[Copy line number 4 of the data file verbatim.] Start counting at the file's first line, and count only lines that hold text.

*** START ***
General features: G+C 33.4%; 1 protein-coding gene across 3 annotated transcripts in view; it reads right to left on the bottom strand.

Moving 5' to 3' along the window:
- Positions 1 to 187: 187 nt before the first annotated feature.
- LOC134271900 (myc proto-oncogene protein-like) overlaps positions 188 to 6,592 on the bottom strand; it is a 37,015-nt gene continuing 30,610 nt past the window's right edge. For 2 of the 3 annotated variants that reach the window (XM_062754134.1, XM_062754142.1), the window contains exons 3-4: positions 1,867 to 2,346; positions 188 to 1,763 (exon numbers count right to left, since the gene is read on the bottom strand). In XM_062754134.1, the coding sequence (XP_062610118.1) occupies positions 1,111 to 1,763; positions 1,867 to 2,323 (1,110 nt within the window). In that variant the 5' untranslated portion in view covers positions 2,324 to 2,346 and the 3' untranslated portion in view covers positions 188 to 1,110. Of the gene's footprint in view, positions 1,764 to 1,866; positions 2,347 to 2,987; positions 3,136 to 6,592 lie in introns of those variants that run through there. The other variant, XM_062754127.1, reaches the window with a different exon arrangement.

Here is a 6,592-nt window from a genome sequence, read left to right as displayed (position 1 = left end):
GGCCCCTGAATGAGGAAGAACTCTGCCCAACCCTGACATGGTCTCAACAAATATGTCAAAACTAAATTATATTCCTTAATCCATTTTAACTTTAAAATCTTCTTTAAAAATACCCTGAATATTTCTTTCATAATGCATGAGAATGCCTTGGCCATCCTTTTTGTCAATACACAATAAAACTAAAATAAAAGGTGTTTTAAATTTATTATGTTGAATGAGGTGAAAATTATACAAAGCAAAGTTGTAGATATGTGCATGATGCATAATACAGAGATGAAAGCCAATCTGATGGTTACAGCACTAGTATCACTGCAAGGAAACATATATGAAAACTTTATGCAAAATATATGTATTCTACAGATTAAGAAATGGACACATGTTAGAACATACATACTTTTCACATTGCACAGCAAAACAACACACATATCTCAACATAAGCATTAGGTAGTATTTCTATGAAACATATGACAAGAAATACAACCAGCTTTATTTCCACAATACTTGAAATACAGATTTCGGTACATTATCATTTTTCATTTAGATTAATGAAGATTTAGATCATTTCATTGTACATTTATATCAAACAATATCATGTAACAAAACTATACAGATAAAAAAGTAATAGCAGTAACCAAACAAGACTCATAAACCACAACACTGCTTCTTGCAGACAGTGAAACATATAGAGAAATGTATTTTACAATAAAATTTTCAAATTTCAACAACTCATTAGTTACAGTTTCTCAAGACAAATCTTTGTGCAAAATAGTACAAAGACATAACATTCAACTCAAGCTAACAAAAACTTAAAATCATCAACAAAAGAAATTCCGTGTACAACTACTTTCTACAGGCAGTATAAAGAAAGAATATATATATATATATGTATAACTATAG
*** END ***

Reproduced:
- LOC134271900 (myc proto-oncogene protein-like) overlaps positions 188 to 6,592 on the bottom strand; it is a 37,015-nt gene continuing 30,610 nt past the window's right edge. For 2 of the 3 annotated variants that reach the window (XM_062754134.1, XM_062754142.1), the window contains exons 3-4: positions 1,867 to 2,346; positions 188 to 1,763 (exon numbers count right to left, since the gene is read on the bottom strand). In XM_062754134.1, the coding sequence (XP_062610118.1) occupies positions 1,111 to 1,763; positions 1,867 to 2,323 (1,110 nt within the window). In that variant the 5' untranslated portion in view covers positions 2,324 to 2,346 and the 3' untranslated portion in view covers positions 188 to 1,110. Of the gene's footprint in view, positions 1,764 to 1,866; positions 2,347 to 2,987; positions 3,136 to 6,592 lie in introns of those variants that run through there. The other variant, XM_062754127.1, reaches the window with a different exon arrangement.